With the myriad of sometimes conflicting regulations on
soil fumigation, it’s a good idea to check with the county
agricultural commissioner to confirm what compounds
are available in a specific area during the planned
Soil fumigation is often a major investment when replanting an almond orchard. It is important to first identify whether fumigation is necessary by assessing soil samples and orchard history. Based on that assessment, a grower or PCA can determine whether to fumigate and which compound(s) work best for the specific situation.
In many cases, soil fumigation is the only truly effective method for addressing aggressive pathogens and nematodes in the orchard. Decisions, however, don’t stop at that determination. They are further complicated by the many regulatory hurdles related to soil fumigation. For that reason, we recommend that once you have decided to fumigate prior to replanting, your first step should be to meet with your county agricultural commissioner’s office to find out what compounds are available for your county, site and timing due to regulatory restrictions.
In the end, regulatory issues may play an even larger part in the grower’s fumigant decisions. There are several major regulatory issues that are impacting the grower’s choice or combination of soil fumigant materials at the international, federal and state levels.
In compliance with the Montreal Protocol, methyl bromide has been phased out for use as a soil fumigant, except under highly specific critical-use exemptions (CUE). The amount of methyl bromide available for tree replant under the CUE goes down each year, and it has become very expensive.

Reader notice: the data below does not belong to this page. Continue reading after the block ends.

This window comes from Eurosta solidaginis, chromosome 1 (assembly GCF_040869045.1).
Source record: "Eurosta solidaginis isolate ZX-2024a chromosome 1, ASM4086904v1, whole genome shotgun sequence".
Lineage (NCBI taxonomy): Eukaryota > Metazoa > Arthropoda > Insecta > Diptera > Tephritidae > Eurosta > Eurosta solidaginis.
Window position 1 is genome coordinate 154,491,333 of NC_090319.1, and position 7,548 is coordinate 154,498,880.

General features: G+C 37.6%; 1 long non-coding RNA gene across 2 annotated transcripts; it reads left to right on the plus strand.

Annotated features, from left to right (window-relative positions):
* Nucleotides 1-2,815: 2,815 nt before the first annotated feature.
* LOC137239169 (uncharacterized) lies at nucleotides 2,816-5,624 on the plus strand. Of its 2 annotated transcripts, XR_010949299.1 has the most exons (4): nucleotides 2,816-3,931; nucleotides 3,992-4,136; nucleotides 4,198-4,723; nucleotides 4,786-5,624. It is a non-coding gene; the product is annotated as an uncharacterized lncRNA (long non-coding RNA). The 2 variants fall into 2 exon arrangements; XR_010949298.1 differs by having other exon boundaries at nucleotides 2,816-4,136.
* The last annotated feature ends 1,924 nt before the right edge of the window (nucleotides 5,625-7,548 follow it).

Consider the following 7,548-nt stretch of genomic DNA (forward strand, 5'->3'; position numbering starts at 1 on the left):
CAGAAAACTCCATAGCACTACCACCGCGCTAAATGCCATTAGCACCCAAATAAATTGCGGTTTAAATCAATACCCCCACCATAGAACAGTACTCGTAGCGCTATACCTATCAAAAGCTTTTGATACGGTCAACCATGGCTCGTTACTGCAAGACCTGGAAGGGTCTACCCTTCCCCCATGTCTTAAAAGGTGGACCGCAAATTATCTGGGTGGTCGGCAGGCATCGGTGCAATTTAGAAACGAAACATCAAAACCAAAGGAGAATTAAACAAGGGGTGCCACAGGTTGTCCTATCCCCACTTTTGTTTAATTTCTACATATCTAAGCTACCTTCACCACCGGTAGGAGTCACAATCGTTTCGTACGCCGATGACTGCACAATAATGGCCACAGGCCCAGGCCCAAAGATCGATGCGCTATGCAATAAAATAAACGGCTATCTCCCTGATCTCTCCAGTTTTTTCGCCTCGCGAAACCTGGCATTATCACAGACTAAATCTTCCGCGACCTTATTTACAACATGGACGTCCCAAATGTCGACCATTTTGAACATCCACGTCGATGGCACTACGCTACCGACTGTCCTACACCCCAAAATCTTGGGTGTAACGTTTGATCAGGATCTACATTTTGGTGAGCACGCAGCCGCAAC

As of January 2011, there are new federal label requirements for methyl bromide, chloropicrin and metam sodium that include the development of a fumigant management plan, new safeguards for worker and applicator protection, and new staffing requirements.
In the San Joaquin Valley, air quality rules enacted in 2009 have imposed severe limitations on the rate, timing and application method of common fumigants during the ozone period from May 1 through Oct. 30.
And the use of Telone continues to be limited by township caps.
Given these complex and sometimes contradictory decision points, your local ag commissioner is a good place to start to help sort out what restrictions exist and which compounds are available to you in your area at the time you plan to apply.
This article, by the Almond Board’s Gabriele Ludwig and Bob Curtis, is a summary of the third and last in a series of articles on orchard replanting in Western Farm Press. The complete article is in the May 21 issue, page 20, and all three articles in this series are online at westernfarmpress.com/tree-nuts.